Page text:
AITA for refusing to admit I lost the election despite facts, evidence, and reality?

  by Gail Vida Hamburg I (male, 77 years young), extremely handsome, endowed with glorious lion’s mane, stable genius with IQ off the charts, ran for the highest office in the land in 2020 against Dozer (male, ancient 80 years old) crooked, slow, basement-dwelling, Beijing-loving sleaze ball. The chances of this bumbling, stumbling, aviator shades-wearing, pond scum beating me and winning more votes than me were less than zero. How could Startled Eyes win 81,000,000 votes and me, your favorite President of all time, get only 74,000,000?  Everyone loves me. I made America great again with my big brain, During my reign, toilets and showers flowed again like rivers. Before I turned the taps on, Cheatin’ Obama turned them off. Under Cheatin O’s vision plan, hope didn’t go down the toilet in one flush. People were flushing toilets 10 times, 15 times, as opposed to once. We had a situation where we were looking very strongly at sinks and showers and other elements of bathrooms where you turn

The Work Of Her Hands - A Stunning Art Collection for Sale - Nancy Lu Rosenheim's "Big Girls"

  The Female Gaze Artist Nancy Lu Rosenheim’s  Big Girls  Figurative Paintings For Sale by Collector Ave (Luisa), 69x54x8 inches,  Handmade egg-oil tempera on panel, white gold leaf, carved bass wood Query Collector Gail Vida Hamburg at Big Girls Artist’s Statement The female gaze, aptly defined as an extended reciprocal conversation between the artist, her art, and the viewer, is crystallized in the unbroken exchange between artist  Nancylu Rosenheim , her early work,  Big Girls —a series of larger than life figurative paintings of women—and its female collector. In 1991, writer and multimedia producer,  Gail Vida Hamburg  stumbled on several paintings from Rosenheim’s  Big Girls  in a gallery in Granada, Spain that captured her imagination. “The paintings were full of  machisma —the subjects were larger than life, serene, defiant women demanding acceptance on their own terms. I was moved by the artist’s assertion of self and her claiming of territory”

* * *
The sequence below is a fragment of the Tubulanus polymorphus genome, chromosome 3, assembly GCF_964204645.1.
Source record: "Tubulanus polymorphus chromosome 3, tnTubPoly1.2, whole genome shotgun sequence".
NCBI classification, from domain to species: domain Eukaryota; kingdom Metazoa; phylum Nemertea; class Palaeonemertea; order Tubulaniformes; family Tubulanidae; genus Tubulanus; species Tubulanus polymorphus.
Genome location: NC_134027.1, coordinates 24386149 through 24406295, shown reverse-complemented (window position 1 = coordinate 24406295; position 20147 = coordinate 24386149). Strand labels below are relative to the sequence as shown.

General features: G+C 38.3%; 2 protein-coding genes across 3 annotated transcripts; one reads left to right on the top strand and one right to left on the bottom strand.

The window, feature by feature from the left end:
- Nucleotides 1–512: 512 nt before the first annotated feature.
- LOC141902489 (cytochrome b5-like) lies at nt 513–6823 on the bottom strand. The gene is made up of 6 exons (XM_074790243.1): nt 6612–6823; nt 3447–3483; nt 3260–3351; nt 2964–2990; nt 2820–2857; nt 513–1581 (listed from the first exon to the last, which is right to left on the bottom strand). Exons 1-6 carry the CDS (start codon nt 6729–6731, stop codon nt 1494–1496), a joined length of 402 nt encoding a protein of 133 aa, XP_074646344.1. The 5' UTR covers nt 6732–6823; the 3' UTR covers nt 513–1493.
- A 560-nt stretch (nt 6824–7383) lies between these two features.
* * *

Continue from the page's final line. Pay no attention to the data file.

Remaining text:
"Stay In Your Own Lane” Storytelling Will Be The Death of Literature Reposted by Gail Vida Hamburg The controversy over Jeanine Cummins’   American Dirt— about who has the right to tell a story, the “White Gaze” of writers, and about the self-referential, exclusionary arbiters of mainstream publishing who dictate what is written and promote what America reads—has divided the writers I know into partisans.  In one camp, those who defend their right to create any story and character that captures their imagination. In the other, those who view the writing of stories by those who haven’t directly lived the experience of the characters and the fiction they create as cultural appropriation and cultural misappropriation. As a writer of two novels populated by multicultural characters—immigrants, exiles, itinerants, Americans rooted here or living peripatetically as foreigners abroad — I stand in the middle, not without opinion or judgement, b

Literature of Ideas - Zadie Smith's White Teeth and J.M. Coetzee's Elizabeth Costello

  Zadie Smith’s   White Teeth   & J.M Coetzee’s   Elizabeth Costello Reviewed by Gail Vida Hamburg Author of   The Edge of the World   (Mirare Press) White Teeth   and   Elizabeth Costello   are serious books, both of them hyper-intellectual literature of ideas. However, White Teeth is more accessible to the general reader, while Coetzee’s book is for a rarefied audience. White Teeth   is most of all, about consequences and responsibility. Smith opens the book with a quote from E.M Forster’s   Where Angels Fear to Tread : “Every little trifle, for some reason, does seem incalculably important today, and when you say of a thing that “nothing hangs on it” it sounds like blasphemy.” In   White Teeth , Smith uses three families to spin her large ideas into an interesting saga. The privileged, fully actualized Chalfens represent old England, while the Iqbals, a failed immigrant family, haunted and crippled by its past, embody the dispossession and alienation of new immigrants. The Jones

Rohinton Mistry's Family Matters

  Rohinton Mistry’s   Family Matters Reviewed by Gail Vida Hamburg Author of   The Edge of the World   (Mirare Press) The double entendre in the title of Rohinton Mistry’s novel is no mere Hallmark sentiment. The Indian not yet inspired by Western notions of personal freedom, still lives his life in the context of family—its rules authored by the caste and enforced by the clan and family. What profession he pursues and who he marries, fall within the jurisdiction of “family matters.” Personal space – “spatial matters” if you will -- is also a compelling issue on a subcontinent populated by one billion people. Rohinton Mistry’s quintessentially Indian novel is a discursive tale about family and spatial politics, and disintegration of the self and the home. Nariman Vakeel is an aging widower suffering from Parkinson’s Disease. He lives in a large, crumbling Bombay apartment -- the Chateau Felicity -- with his unmarried adult stepchildren, Coomy and Jal. Coomy is a hectoring mass of spins